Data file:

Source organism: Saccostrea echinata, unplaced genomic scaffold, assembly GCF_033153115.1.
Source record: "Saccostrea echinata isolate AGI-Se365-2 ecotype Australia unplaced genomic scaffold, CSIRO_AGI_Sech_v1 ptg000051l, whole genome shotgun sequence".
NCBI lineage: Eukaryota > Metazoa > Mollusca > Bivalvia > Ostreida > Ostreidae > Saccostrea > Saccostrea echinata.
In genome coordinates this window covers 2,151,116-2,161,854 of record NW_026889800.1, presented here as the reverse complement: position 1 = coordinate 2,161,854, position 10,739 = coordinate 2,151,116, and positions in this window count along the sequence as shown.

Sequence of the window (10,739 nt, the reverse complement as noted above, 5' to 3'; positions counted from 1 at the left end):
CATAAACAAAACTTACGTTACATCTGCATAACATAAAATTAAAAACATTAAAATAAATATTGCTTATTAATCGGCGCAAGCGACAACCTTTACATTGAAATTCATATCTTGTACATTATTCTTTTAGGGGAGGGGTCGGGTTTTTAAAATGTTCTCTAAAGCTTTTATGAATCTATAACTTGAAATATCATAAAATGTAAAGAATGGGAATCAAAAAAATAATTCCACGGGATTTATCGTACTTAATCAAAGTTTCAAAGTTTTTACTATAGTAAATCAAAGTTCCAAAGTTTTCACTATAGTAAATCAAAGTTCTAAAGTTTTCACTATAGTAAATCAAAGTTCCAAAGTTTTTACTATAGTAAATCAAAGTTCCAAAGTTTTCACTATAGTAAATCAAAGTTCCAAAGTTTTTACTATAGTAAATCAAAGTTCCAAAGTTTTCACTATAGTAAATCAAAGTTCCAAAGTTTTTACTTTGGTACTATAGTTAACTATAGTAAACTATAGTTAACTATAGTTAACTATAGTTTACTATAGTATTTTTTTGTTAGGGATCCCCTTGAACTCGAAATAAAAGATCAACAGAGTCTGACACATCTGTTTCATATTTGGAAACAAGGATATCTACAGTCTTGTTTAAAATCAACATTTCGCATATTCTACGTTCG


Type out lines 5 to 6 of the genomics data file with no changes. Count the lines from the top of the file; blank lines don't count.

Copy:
Sequence of the window (10,739 nt, the reverse complement as noted above, 5' to 3'; positions counted from 1 at the left end):
CATAAACAAAACTTACGTTACATCTGCATAACATAAAATTAAAAACATTAAAATAAATATTGCTTATTAATCGGCGCAAGCGACAACCTTTACATTGAAATTCATATCTTGTACATTATTCTTTTAGGGGAGGGGTCGGGTTTTTAAAATGTTCTCTAAAGCTTTTATGAATCTATAACTTGAAATATCATAAAATGTAAAGAATGGGAATCAAAAAAATAATTCCACGGGATTTATCGTACTTAATCAAAGTTTCAAAGTTTTTACTATAGTAAATCAAAGTTCCAAAGTTTTCACTATAGTAAATCAAAGTTCTAAAGTTTTCACTATAGTAAATCAAAGTTCCAAAGTTTTTACTATAGTAAATCAAAGTTCCAAAGTTTTCACTATAGTAAATCAAAGTTCCAAAGTTTTTACTATAGTAAATCAAAGTTCCAAAGTTTTCACTATAGTAAATCAAAGTTCCAAAGTTTTTACTTTGGTACTATAGTTAACTATAGTAAACTATAGTTAACTATAGTTAACTATAGTTTACTATAGTATTTTTTTGTTAGGGATCCCCTTGAACTCGAAATAAAAGATCAACAGAGTCTGACACATCTGTTTCATATTTGGAAACAAGGATATCTACAGTCTTGTTTAAAATCAACATTTCGCATATTCTACGTTCG